Group Policy Infrastructure
Group Policy is a feature of Windows that enables you to manage change and configuration for users and computers from a central point of administration. Group policies are designed to simplify and centralize the configuration and management of Windows systems. There are two types of policy settings user and computer. The policy settings in the computer settings can be used to configure file system permissions, user password policies, and network configurations and so on.
The user configuration settings can be used to manage desktop environments for example a standard corporate desktop. Every computer has a single Local GPO that is always processed regardless of whether the computer is part of a domain or is a stand-alone computer. The Local GPO can not be blocked by domain-based GPOs. But, settings in domain GPOs always take precedence since they are processed after the Local GPO. Prior to Windows Vista you could only have one local policy but Vista and Windows 2008 supports multiple local group policies for user accounts.
Applying Group Policy
Application of Group Policy begins with user and computer logon. Group Policy for computers is applied at computer startup. For users, Group Policy is applied when they log on. To apply a GPO to a specific group, you must both have the Read and Allow Group Policy access. Group Policy is processed in the following order: Local Policy > Site GPO > Domain GPO > OU GPO > Child OU GPO
Background Refresh of Group Policy
In addition to the initial processing of Group Policy, when the computer starts and when the user logs on the, system periodically applies Group Policy in the background. During a refresh, policy settings are applied asynchronously. By default, a refresh occurs every 90 minutes. The system may add a random time of up to 30 minutes to the refresh interval. These values can be changed.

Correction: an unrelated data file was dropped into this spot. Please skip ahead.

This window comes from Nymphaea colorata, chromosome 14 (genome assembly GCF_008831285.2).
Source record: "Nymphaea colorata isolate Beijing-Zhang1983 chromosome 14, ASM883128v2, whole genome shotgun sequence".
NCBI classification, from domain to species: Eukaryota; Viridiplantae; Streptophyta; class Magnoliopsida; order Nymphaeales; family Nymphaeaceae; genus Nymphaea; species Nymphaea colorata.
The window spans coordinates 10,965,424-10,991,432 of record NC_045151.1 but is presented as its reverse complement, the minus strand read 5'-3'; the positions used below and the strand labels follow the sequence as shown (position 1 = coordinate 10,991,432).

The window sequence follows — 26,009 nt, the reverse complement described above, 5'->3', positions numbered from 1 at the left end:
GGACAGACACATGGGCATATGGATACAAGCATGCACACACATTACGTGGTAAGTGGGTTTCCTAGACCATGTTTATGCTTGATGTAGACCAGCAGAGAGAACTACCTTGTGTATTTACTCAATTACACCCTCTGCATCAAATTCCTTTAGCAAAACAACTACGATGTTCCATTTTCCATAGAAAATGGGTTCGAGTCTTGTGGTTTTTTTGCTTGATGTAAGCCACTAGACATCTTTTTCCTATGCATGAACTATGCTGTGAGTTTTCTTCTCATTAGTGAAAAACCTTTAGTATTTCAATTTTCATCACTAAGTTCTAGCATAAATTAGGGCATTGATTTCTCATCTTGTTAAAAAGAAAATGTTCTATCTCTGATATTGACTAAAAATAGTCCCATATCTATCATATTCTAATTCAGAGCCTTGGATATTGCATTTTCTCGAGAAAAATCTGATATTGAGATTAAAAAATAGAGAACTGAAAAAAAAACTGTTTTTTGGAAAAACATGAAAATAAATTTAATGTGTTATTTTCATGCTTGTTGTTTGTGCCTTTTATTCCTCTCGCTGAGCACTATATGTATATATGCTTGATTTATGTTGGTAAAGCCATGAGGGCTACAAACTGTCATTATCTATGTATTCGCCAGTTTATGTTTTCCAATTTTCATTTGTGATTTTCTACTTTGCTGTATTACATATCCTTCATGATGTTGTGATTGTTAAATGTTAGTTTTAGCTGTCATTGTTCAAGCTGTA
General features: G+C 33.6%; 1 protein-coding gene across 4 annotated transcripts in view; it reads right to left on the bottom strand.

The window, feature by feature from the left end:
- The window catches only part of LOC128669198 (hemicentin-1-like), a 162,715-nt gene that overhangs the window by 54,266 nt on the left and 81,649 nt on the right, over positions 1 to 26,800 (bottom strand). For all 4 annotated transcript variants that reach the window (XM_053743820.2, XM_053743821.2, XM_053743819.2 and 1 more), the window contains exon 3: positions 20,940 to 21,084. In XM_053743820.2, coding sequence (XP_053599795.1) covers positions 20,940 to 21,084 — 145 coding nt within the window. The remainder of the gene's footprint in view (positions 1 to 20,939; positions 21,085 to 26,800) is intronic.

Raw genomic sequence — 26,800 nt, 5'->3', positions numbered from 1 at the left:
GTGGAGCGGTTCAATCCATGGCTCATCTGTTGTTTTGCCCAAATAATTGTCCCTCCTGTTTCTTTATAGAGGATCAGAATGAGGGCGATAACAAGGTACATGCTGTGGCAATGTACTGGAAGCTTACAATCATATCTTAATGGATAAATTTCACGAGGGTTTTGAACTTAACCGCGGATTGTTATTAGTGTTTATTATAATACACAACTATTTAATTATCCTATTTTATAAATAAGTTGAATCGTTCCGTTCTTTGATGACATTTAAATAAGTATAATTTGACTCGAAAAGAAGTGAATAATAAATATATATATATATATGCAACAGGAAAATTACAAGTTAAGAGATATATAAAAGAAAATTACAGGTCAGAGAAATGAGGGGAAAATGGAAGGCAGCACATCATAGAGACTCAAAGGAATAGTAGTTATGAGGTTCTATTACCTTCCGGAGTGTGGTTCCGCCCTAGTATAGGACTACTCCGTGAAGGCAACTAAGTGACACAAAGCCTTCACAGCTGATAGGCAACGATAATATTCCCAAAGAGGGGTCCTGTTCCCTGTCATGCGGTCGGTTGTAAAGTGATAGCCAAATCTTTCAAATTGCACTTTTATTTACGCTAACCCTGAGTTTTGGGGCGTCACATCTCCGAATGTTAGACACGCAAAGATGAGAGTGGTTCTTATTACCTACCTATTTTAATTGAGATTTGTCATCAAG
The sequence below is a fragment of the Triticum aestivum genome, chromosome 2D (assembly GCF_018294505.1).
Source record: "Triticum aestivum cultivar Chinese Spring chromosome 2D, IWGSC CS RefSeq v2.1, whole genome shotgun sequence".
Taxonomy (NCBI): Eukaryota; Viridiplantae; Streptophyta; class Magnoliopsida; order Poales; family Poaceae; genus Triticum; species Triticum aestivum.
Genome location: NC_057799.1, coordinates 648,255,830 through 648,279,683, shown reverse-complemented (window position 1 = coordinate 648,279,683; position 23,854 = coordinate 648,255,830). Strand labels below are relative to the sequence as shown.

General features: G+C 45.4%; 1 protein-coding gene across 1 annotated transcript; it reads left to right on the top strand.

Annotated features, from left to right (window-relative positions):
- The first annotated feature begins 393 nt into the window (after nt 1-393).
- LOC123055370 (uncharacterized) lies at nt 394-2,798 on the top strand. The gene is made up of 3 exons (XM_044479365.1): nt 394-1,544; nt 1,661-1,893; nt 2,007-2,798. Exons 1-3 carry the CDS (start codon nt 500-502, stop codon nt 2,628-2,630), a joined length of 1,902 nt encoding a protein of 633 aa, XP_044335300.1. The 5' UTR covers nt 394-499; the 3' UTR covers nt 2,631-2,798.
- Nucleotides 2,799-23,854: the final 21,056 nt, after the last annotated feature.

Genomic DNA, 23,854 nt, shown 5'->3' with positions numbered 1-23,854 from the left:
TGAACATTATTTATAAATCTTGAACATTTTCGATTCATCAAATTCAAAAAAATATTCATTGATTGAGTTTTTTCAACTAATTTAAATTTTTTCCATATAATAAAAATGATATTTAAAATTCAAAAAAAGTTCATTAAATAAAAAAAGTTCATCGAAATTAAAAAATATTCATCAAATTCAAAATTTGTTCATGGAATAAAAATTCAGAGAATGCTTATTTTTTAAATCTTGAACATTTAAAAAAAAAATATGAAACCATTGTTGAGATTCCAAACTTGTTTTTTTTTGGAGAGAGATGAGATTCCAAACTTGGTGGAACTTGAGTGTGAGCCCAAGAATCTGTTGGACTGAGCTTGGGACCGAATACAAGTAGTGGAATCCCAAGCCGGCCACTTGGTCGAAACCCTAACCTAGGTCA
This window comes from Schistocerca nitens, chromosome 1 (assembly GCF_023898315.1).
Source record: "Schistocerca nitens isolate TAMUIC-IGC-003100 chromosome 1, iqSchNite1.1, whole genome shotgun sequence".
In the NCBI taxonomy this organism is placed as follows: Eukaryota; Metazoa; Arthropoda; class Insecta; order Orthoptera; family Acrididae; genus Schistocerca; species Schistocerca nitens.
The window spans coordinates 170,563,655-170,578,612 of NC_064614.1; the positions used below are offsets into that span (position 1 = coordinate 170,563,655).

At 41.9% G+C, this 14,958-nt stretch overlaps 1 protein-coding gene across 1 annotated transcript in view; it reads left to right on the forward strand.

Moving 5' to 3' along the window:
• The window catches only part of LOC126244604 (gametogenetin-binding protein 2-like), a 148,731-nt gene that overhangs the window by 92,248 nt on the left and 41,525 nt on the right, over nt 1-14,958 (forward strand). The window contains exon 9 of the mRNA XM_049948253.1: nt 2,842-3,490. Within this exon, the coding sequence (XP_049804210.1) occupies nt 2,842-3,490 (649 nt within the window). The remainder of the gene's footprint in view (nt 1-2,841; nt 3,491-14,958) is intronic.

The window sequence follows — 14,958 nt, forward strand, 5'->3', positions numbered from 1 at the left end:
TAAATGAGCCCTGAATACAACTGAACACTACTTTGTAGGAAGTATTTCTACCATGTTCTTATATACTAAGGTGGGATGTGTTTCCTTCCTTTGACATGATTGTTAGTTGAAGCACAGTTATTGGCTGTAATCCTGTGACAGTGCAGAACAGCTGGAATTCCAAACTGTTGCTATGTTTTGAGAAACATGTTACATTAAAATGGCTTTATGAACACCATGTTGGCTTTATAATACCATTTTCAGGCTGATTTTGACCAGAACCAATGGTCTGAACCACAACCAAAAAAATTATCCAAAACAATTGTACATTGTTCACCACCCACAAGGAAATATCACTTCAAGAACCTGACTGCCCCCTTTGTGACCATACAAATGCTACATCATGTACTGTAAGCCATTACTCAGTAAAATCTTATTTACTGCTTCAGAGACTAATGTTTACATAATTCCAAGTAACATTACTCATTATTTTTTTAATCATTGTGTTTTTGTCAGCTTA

If a policy is changed and the user or computer is still logged on the process of updating the policy begins within 5 minutes on domain controllers and 90 minutes on member computers. You can also trigger a background refresh of Group Policy on demand from the client. On Windows 2000, you can use Secedit with the /refreshpolicy option on Windows XP and Windows Server 2003, you can use Gpupdate. The security settings are applied every 16 hours regardless of there has been a change or not.
A GPO can be associated to one or more Active Directory containers, such as a site, domain, or organizational unit. Multiple containers can be linked to the same GPO, and a single container can have more than one GPO linked to it. If multiple GPOs are linked to one container, you can prioritize the order in which GPOs are applied. If a conflict exists the last settings applied wins. A policy setting can have three states: not configured, enabled, and disabled. Not configured means that the GPO will not modify the existing configuration of that particular setting for a user or computer. If you disable or enable a policy setting a change will be made to the configuration of the user or computer to which the GPO is applied.
Overriding and Blocking Group Policy
To enforce the Group Policy settings in a specific GPO, you can specify the No Override option. If you specify this option, policy settings in GPOs that are in lower-level Active Directory containers cannot override the policy. To block inheritance of Group Policy from parent Active Directory containers, you can specify the Block inheritance option. Be aware that the No Override option always takes precedence over the Block inheritance option.
Filtering the Scope of a GPO.
By default, a GPO affects all users and computers that are contained in the linked site, domain, or organizational unit. The administrator can further specify the computers and users that are affected by a GPO by using membership in security groups.